This beautifully illustrated 416-page book consists of 100 concise chapters on key discoveries in astronomy & cosmology.
Some of the topics covered include quantum theory, the Big Bang, the origin of life, stellar evolution, dark matter & energy and the fate of the universe. The book concludes with a useful glossary of astronomical & cosmological terms.
'The Universe in 100 Key Discoveries' is a thought-provoking and accessible state-of-the-art guide to the wonders of astronomy and cosmology.
on 21 April 2014
this provides excellent coverage of the topic and is full of interesting material. i was concerned it might just be100 factoids but no, it's so much richer than that. the beginning of each 'discovery' comprises a rather contrived intro in the form of 4 sentences, in block capitals, supposed to let you know what it's about and why it's there. that can be rather irritating and often appears forced. ignore that and enjoy the clarity of what follows. Giles appears to be a writer who is enthralled by his subject and wants to let you know as much as he reasonably can about this exciting, and rapidly advancing, area of science without a scrap of formality to get in the way.
the kindle edition must be the best value reading material ever (it has loads of information in it) but you might want to consider the paper version because what you don't get with the kindle are some truly amazing colour images.
on 18 January 2014
This incredibly informative, easy-reading book takes you from mankind's earliest search for meaning in the stars to our modern understanding of the universe. It describes the current knowledge of the birth of the universe, the formation of our solar system and the wonders and mysteries of every major body within it, deep space objects, and the theories of how the universe really works and what its ultimate demise may be.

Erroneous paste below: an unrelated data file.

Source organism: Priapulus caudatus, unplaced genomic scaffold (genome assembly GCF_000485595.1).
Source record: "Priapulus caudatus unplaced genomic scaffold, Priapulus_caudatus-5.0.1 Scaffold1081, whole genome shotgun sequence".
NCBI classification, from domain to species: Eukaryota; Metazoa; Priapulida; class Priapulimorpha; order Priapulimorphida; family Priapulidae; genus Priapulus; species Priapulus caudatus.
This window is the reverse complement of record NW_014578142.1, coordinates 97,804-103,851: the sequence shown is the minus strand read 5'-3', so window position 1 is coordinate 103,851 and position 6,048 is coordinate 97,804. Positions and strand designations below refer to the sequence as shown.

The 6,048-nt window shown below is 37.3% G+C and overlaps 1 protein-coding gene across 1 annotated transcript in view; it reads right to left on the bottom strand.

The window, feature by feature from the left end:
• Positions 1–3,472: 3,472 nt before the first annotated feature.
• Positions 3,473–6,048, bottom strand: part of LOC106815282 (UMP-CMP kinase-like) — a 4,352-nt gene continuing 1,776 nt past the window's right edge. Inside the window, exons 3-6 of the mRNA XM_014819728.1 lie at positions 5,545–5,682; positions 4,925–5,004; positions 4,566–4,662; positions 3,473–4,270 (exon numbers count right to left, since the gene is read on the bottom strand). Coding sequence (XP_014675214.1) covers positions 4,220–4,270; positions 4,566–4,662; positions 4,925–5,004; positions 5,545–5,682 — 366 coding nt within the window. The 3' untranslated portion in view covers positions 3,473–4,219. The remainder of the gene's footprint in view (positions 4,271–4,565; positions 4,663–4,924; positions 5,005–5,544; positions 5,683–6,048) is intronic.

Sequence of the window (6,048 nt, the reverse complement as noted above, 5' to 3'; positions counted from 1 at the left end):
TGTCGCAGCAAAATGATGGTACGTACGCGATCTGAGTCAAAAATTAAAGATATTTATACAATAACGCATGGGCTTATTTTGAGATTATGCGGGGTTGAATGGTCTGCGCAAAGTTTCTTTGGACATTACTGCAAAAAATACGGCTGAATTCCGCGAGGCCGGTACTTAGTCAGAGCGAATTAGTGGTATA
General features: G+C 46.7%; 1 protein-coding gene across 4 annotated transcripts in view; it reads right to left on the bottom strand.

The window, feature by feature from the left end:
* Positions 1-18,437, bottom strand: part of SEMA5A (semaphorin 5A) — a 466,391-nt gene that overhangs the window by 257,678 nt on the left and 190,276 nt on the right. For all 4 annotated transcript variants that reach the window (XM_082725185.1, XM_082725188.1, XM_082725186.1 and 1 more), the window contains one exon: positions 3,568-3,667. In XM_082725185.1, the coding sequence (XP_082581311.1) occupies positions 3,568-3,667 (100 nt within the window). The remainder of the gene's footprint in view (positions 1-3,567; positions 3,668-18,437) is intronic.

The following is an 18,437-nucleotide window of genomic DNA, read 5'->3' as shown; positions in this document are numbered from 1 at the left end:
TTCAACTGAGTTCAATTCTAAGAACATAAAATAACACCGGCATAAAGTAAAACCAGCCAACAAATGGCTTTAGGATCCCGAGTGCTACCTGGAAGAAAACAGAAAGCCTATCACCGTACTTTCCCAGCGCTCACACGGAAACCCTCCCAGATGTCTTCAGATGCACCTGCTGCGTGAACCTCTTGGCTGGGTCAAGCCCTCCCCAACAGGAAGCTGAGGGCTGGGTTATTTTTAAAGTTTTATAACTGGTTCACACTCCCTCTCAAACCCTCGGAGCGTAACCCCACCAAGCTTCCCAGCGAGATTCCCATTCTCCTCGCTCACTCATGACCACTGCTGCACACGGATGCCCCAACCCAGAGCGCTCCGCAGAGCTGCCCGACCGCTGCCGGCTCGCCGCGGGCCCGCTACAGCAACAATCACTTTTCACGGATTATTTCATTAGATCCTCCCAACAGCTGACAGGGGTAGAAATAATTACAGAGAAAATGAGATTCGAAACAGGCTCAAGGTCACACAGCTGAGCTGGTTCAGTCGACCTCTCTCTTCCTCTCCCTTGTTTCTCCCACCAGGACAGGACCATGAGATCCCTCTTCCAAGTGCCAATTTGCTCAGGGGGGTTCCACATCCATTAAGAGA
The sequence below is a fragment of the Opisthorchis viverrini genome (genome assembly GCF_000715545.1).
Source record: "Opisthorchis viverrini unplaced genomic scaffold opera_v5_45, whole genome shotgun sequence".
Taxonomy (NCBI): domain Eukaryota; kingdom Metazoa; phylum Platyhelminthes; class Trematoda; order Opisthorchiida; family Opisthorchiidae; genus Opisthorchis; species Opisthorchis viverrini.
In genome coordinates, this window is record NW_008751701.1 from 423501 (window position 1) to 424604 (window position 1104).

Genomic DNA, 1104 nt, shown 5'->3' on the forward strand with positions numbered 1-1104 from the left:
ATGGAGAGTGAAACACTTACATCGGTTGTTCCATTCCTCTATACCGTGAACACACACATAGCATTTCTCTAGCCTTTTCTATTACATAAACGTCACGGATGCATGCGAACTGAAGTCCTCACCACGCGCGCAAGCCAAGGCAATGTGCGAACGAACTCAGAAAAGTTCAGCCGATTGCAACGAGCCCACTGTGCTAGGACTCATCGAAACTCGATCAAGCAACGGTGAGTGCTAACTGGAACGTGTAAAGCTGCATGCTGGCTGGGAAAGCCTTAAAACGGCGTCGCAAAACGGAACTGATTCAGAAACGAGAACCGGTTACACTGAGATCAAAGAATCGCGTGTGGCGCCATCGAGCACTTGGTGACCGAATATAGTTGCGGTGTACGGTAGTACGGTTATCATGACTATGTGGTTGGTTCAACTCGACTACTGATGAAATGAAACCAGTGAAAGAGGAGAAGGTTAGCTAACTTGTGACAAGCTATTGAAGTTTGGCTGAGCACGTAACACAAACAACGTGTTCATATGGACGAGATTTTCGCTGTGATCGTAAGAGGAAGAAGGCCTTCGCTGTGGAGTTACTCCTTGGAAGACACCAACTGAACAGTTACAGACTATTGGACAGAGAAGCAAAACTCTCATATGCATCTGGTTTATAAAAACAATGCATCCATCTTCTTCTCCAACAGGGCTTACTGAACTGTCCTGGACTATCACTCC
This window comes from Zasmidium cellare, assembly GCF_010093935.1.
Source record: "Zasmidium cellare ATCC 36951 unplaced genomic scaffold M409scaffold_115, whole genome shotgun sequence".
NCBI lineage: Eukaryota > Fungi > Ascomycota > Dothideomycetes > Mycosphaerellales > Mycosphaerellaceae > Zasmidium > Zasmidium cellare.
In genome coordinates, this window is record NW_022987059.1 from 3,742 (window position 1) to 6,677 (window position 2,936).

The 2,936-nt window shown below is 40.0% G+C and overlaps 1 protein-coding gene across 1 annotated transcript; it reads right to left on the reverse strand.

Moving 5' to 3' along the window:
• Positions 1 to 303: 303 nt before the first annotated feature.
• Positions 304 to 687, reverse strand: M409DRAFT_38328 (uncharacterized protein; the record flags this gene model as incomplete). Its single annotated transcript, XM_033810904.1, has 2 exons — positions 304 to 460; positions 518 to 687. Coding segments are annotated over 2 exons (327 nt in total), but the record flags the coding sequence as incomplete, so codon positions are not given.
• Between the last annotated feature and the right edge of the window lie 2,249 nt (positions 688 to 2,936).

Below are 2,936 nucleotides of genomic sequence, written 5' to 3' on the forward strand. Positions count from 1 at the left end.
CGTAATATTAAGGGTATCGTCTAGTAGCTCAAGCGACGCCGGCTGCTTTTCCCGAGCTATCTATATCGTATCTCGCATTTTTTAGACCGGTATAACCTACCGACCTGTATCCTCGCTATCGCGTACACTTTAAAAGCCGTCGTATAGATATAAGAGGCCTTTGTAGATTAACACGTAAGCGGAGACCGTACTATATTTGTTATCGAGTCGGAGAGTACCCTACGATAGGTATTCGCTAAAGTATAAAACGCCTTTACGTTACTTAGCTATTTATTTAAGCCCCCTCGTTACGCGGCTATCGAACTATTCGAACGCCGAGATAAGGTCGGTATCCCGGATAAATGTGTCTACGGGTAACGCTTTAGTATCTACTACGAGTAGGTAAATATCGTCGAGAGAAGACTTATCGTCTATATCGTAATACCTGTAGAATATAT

It is a very well-written book, never leaping too far ahead without explanation yet not getting bogged down in detail. Each chapter is fairly short, perhaps only 5-10 minutes' reading but, at 100 chapters, it's a book that will keep you busy for quite some time. As each chapter leads somewhat into the next I found it difficult to put down, wanting to know the next fascinating capsule of information.
There are many colourful and dramatic images throughout. The Kindle edition does contain the colour pictures (and can be viewed on a colour Kindle reader like the PC app) but the black and white Kindles struggle to render these to their intended effect. Nonetheless, the text is the important part and, since I paid the princely sum of 54 pence for this amazing tome of knowledge, I am not in the least disturbed. It is easily worth ten times that even without the pictures.
on 7 March 2014
It takes on a large subject by breaking it up into digestible chunks. It starts round the earth ,moves outwards through the solar system,pausing at the interesting areas just beyond then moves out to the galaxy and so on. Brief but authoritative essays at each stage. I particularly liked the sections on the zones just beyond Pluto including where all the comets are parked up and the section on supernovae. A lot of it I had not thought about before and it sparked my interest.